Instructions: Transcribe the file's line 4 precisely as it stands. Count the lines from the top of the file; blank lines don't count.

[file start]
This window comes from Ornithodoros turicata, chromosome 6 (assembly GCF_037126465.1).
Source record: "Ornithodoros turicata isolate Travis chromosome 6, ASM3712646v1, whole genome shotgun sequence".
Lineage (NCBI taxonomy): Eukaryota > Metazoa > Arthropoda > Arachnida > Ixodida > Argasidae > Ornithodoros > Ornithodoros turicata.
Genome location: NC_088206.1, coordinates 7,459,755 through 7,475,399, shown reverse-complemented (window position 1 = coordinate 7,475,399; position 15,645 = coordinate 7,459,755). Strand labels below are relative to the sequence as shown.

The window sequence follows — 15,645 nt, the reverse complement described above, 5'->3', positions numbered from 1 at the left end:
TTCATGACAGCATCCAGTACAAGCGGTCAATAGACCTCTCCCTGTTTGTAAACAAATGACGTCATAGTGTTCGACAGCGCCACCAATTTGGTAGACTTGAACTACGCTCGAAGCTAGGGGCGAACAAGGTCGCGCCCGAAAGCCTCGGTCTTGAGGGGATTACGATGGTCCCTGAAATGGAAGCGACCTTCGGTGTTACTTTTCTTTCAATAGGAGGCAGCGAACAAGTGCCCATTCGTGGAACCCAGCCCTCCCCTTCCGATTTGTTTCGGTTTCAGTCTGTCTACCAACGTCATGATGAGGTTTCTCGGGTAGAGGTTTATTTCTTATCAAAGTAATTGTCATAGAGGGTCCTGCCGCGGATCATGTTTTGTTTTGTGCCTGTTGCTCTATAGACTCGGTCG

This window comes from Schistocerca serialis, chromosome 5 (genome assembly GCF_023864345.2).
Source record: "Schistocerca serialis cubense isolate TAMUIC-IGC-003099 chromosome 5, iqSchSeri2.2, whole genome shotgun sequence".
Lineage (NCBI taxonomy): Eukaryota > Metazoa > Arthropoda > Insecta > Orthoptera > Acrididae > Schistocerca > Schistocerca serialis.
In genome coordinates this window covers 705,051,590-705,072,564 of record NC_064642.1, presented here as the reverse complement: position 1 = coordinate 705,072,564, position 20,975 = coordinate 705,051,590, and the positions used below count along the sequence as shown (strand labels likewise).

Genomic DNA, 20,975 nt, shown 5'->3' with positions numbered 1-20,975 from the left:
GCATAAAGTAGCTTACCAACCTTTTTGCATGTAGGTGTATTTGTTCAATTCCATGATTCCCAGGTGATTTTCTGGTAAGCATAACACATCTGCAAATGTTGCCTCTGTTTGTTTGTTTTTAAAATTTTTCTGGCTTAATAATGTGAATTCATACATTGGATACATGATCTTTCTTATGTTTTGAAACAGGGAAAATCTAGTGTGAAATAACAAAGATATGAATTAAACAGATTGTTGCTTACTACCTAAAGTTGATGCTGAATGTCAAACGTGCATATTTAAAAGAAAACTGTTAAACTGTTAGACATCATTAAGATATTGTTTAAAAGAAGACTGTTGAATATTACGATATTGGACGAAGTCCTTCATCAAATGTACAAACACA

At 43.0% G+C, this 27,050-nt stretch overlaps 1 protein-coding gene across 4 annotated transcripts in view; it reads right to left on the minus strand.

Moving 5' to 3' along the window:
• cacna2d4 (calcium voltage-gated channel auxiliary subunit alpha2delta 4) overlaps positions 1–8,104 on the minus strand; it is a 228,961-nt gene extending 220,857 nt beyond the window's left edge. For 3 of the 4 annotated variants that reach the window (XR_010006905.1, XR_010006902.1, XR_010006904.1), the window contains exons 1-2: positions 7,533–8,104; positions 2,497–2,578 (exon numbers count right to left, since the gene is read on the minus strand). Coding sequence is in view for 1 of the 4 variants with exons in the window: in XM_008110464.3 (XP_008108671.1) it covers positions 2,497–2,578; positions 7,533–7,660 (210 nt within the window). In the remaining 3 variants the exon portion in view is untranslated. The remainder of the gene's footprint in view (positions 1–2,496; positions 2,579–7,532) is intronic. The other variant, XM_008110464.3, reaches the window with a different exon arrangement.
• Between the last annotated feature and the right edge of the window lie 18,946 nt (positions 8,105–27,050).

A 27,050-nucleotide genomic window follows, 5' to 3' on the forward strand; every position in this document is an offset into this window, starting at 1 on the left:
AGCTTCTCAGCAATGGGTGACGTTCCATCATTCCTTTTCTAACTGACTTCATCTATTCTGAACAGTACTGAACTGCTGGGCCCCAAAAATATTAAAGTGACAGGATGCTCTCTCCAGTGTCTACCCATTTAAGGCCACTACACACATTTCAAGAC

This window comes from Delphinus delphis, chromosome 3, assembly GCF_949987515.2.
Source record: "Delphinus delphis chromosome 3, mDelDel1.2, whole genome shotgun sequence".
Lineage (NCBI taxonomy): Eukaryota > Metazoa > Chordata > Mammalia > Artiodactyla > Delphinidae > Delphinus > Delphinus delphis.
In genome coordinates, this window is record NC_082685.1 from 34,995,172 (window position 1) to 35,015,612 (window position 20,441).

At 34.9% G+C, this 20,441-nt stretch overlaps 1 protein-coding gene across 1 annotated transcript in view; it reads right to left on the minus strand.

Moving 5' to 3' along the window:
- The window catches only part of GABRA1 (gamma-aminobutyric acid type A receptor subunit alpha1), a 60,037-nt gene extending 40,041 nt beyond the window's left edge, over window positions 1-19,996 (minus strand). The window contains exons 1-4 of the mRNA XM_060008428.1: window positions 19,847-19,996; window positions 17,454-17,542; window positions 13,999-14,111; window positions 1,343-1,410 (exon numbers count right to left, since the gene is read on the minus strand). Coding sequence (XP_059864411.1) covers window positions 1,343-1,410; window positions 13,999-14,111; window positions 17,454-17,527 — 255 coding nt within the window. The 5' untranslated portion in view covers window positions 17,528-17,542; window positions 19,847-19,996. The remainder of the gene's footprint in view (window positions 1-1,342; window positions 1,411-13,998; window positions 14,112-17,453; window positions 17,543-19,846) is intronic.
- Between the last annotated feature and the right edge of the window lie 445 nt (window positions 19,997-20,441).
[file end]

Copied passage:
Genome location: NC_088206.1, coordinates 7,459,755 through 7,475,399, shown reverse-complemented (window position 1 = coordinate 7,475,399; position 15,645 = coordinate 7,459,755). Strand labels below are relative to the sequence as shown.